Reflect. Be realistic about your situation. Whatever has happened is no doubt disappointing and frustrating, but it is important to stay optimistic. This does not mean floating down the river of Denial. Make a realistic assessment of your situation and look for ways to choose a positive course of action. Not surprisingly, people who are hopeful and optimistic tend to adjust more quickly to changes in circumstances. That's not to say it will always be sunshine and puppy dogs. Keep a healthy perspective so that your emotional response will take both aspects into account:  feeling overly worried, upset, or preoccupied is not helpful, but neither is feeling overly cheerful, complacent, or optimistic. By neither dwelling on nor denying your fears you can reframe a more realistic and healthy goal.

Reframe. I have had to pause a number of things during my current rain delay. This blog was one. Teaching was another. But I knew that I would still need to have something to work on, so my reframed goal was to not miss publishing the private blog I write for a client and to coach the teacher who is subbing for me. As your situation changes, reframe the goal again. I've added this blog back, albeit once a week. Bit by bit you'll be back on track to where you were before the rain delay.

If we look at adversity and disappointments as rain delays rather than season-ending occurrences, we may actually find a better path to our ultimate goal leaving us stronger and wiser in the end.


(photo credit: espn.com)


I Knew I Could

i think i can

In the past 5 days two writers who I greatly admire have discussed "grit" as an important part of leadership and professional development. Hey, when I see a trend I act on it. So, let's talk about grit - true or otherwise.

Here's some random grit fun facts:

  • Abraham Lincoln was defeated in eight different elections. He went on to be one of the most respected Presidents of the United States.
  • Walt Disney was told he had no creative talent and fired from a newspaper job. He went on to create one of the world's most beloved cartoon characters.
  • Dr. Seuss's first book was rejected by 23 different publishers. The 24th publisher accepted it and sold 6 million copies.
  • Michael Jordan was cut from the varsity basketball team in his sophomore year. He went on to become one of the most successful and popular athletes in the world.
  • Elvis Presley was fired after his first performance at the Grand Ole Opry having been told, "you ain't going nowhere, son. You ought to go back to driving a truck." Elvis became one of the most famous American singers of the 20th century.

Researcher Tammy Duckworth defines grit as "the tendency to sustain interest in and effort toward very long-term goals."  Do you remember the story of the "Little Engine That Could?" Faced with unimaginable odds, this little train had the tenacity to do what no larger train could - make it over long, arduous terrain to its destination. "I think I can... I think I can... "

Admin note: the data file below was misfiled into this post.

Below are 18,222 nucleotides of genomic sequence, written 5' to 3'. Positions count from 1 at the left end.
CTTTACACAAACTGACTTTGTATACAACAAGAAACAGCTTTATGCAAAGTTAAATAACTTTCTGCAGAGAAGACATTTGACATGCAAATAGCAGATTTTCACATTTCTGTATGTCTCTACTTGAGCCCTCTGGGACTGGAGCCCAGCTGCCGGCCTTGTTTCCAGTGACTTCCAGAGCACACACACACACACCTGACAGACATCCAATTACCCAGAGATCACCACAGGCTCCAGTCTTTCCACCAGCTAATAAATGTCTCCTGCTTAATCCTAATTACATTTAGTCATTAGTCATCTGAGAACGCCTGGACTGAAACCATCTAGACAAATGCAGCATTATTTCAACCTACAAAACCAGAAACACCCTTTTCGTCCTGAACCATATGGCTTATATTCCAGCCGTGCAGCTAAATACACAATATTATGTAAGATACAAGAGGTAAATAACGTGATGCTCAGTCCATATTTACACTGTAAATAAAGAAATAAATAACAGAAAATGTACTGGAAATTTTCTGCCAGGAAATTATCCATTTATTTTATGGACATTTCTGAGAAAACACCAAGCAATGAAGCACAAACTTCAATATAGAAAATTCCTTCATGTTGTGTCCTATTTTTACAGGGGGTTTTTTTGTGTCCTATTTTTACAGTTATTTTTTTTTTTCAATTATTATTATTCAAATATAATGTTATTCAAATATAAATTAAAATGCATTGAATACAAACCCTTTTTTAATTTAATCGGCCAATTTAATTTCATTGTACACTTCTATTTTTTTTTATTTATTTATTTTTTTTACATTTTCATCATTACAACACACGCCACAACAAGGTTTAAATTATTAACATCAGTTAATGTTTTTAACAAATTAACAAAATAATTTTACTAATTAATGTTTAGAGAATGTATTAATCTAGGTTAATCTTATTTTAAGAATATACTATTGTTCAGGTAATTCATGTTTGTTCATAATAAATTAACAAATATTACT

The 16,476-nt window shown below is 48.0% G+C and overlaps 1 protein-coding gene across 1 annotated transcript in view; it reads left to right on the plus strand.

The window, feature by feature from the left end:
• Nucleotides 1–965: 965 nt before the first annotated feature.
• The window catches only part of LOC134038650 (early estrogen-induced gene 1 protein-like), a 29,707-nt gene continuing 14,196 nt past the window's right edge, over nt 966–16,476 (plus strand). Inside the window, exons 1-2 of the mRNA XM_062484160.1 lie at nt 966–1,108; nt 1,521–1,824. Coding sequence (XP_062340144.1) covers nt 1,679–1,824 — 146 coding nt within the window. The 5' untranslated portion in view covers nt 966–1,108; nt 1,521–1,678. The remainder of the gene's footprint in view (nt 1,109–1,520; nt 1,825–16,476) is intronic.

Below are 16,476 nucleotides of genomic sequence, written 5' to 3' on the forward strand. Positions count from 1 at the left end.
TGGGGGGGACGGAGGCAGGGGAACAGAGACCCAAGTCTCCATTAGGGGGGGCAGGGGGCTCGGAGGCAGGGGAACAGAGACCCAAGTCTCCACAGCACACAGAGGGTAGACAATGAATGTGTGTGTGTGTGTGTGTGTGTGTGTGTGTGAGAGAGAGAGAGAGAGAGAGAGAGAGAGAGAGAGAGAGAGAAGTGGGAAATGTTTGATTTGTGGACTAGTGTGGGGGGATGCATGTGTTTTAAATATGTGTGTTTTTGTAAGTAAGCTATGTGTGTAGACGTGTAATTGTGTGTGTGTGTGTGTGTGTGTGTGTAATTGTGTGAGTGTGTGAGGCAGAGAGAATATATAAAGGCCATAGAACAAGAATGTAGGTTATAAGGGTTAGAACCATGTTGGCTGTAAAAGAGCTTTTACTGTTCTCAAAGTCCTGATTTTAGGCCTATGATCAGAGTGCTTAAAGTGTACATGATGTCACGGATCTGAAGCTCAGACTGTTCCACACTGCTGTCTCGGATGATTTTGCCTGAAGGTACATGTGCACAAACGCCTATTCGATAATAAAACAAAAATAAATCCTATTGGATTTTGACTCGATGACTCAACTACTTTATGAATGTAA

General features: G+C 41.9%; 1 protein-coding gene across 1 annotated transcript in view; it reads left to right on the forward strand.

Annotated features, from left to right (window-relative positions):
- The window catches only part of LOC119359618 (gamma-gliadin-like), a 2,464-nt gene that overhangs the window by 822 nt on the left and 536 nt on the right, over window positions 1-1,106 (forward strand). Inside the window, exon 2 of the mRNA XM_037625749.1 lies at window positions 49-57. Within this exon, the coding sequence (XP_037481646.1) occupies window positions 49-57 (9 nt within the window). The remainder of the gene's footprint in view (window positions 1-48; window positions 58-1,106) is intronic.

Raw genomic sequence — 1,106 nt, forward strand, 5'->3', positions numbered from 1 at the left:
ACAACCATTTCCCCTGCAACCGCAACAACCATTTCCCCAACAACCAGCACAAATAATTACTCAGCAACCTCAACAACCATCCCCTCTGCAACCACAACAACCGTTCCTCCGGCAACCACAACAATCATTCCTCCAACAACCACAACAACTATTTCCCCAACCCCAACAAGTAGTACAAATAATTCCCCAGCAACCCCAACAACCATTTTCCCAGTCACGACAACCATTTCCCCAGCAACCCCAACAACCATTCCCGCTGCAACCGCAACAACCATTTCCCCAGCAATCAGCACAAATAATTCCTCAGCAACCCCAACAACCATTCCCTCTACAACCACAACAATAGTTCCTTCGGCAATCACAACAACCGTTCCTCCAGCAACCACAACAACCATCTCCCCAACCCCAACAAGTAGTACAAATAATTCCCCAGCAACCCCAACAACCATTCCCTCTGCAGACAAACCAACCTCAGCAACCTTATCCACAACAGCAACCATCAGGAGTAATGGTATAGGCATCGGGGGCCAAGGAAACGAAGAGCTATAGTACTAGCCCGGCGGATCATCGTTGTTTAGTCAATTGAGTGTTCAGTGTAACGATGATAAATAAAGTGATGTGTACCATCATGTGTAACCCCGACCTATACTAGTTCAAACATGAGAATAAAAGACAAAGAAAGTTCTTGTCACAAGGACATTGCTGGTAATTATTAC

That's grit.

One of the writers I  alluded to above is Seth Godin. I'm a big fan of his. As he would be of me, if he knew I was alive. But I digress. Seth made the observation that grit equals hard work and persistence. And as long as he defines it with both of those qualifiers, I'm good.


Grit is not synonymous with hard work alone. It involves a certain single-mindedness. It's the difference between starting a new project every month and sticking with the same one until its difficult conclusion is reached. Both require hard work. Only one requires grit. 

And as the other writer I alluded to, Bill Hybels, has said, "the enemy of grit is ease." Grit is tough because you don't get the adrenaline rushes that new projects bring. It is slow, inch-by-inch success. It's that very moment when you say to yourself, "I knew I could..."

“I Know What I’m Worth”



Normally I would use any example from the Netflix series House of Cards as a cautionary tale for real life. But then Episode 5 in Season 3 came along and for one tiny moment, Doug Stamper gave us  a lesson in salary negotiations.

Doug Stamper is the former chief of staff of ruthless Frank Underwood. Underwood has lost faith in Stamper, so off he goes to prove he still has an edge. Stamper presents himself to Underwood's rival Heather Dunbar as a potential chief of staff. When he names his number, Dunbar remarks, "I thought this wasn't about the money." Stamper replies, (and I am paraphrasing) "It's not. But I know what I'm worth."

Stamper is desperate for this opportunity, but that's not enough for him to cave during salary negotiations. He knows what he is worth. Do you?

While this post is directed at both genders, statistics show that men are four times more likely to negotiate salary, and when women do negotiate, they ask for 30% less than their male counterparts. This isn't about getting to more money, it's about getting to the right money.

Do you know what you're worth? Do your homework. Use salary websites, speak with a headhunter or a recruiter, ask around the industry. Your situation, like everyone else's, is unique, but you can get an idea of what to expect.

Do you know how to negotiate? Some live for the thrill of negotiations, others... not so much. And you know my favorite saying, "practice makes habit." Start small with low stakes: with friends when deciding where and when  to go for dinner; practice at the farmer's market, at a garage sale. Practice until the difficult becomes the routine.

Do you know how to be creative with numbers? Baseball super-agent Scott Boras made the baseball world's collective jaw drop with Max Scherzer's $210 million deal  with the Washington Nationals this past offseason. By understanding DC tax laws and negotiating an aggressive bonus structure, Scherzer was able to save 7 - 8 figures in tax dollars.

If you're not negotiating because of fear, keep this in mind: if the organization has gotten to the point of an offer, they like you, they really like you. It takes a great deal of time and money to find the right candidate. An organization worth joining will rarely let their investment slip away during the negotiation process. What's the worst that can happen?